Graduation Date

Fall 2019

Document Type

Thesis

Program

Master of Science degree with a major in Environmental Systems, option Energy, Technology, and Policy

Committee Chair Name

Dr. Laurie Richmond

Committee Chair Affiliation

HSU Faculty or Staff

Second Committee Member Name

Dr. Yvonne Everett

Second Committee Member Affiliation

HSU Faculty or Staff

Third Committee Member Name

Dr. Kevin Fingerman

Third Committee Member Affiliation

HSU Faculty or Staff

Subject Categories

Environmental Systems

Abstract

The coastal community of King Salmon, California could be at the highest risk of relative sea-level rise on the entire U.S. West Coast. In 2019, the community already experiences severe flooding at least annually and may be regularly inundated as early as 2050. Until this study, there had been no documented effort to reach out to the community to show them future sea-level rise projections, understand the context of life in King Salmon, and listen to their reactions and perceptions. This research utilized a mixed methods grounded theory approach integrating semi-structured interviews with King Salmon stakeholders, qualitative data analysis, public workshop observation, GIS analysis, and archival research to understand the community’s perceptions of and vulnerability to flooding and sea-level rise, explore their local ecological knowledge, determine their sense of place, and identify their preferred adaptation strategies.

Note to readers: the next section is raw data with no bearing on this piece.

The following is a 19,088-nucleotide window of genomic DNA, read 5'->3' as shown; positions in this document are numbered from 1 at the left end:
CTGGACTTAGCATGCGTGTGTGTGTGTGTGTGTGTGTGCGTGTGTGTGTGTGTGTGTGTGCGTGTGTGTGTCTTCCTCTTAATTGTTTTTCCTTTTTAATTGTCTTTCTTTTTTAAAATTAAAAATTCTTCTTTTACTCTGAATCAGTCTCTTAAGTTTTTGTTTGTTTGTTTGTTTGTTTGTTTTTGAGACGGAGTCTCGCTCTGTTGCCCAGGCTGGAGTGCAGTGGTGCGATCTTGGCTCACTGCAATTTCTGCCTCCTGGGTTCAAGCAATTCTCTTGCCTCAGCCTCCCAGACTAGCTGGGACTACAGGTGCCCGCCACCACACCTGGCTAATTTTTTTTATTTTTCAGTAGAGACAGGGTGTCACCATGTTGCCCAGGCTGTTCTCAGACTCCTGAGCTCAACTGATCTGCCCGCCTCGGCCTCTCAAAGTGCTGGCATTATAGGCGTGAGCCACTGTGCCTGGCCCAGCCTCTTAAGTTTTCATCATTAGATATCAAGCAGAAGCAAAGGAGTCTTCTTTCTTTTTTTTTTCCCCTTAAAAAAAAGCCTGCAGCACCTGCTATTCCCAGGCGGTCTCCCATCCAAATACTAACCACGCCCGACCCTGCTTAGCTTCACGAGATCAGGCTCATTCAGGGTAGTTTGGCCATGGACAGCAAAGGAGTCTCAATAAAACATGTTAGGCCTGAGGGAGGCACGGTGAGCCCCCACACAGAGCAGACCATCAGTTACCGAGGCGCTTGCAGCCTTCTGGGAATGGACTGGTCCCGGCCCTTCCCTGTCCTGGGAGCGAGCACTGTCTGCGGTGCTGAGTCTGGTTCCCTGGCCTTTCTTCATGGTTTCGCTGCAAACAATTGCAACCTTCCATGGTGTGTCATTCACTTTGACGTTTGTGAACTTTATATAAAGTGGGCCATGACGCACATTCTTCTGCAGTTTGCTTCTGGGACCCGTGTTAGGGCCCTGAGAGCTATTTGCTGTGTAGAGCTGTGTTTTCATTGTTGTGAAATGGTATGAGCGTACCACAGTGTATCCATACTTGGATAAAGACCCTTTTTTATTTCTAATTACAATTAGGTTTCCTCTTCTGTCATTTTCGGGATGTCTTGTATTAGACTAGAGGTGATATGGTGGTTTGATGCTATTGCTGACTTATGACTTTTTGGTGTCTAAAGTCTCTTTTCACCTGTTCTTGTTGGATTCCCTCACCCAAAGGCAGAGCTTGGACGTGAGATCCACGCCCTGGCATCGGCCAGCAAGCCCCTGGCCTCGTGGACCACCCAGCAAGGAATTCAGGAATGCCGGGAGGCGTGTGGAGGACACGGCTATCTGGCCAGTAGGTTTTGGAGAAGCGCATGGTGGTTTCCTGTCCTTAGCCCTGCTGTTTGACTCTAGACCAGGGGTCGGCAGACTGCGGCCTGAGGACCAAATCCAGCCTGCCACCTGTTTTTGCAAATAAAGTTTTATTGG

The data demonstrate that King Salmon is a community that has coexisted with flooding for a long time. Many residents reported a perceived increase in flooding over time. Most respondents feel emotionally connected to King Salmon as a place, demonstrating a sense of place. Most community members acknowledged future sea-level rise, but expressed hope that they could stay in their homes until they died and before more severe future flooding. A majority of the respondents belonged to an aging population group, which may explain this viewpoint. Because most community members indicated a preference to stay and adapt, King Salmon may benefit from looking to other adapting communities worldwide for inspiration. Rolling easements are a potential adaptation strategy that considers the generational component. No matter the adaptation strategy selected, the community must be centered in the discussion. The community of King Salmon faces many challenges, but also presents an opportunity to be a model community for sea-level rise adaptation.

Citation Style

CMS

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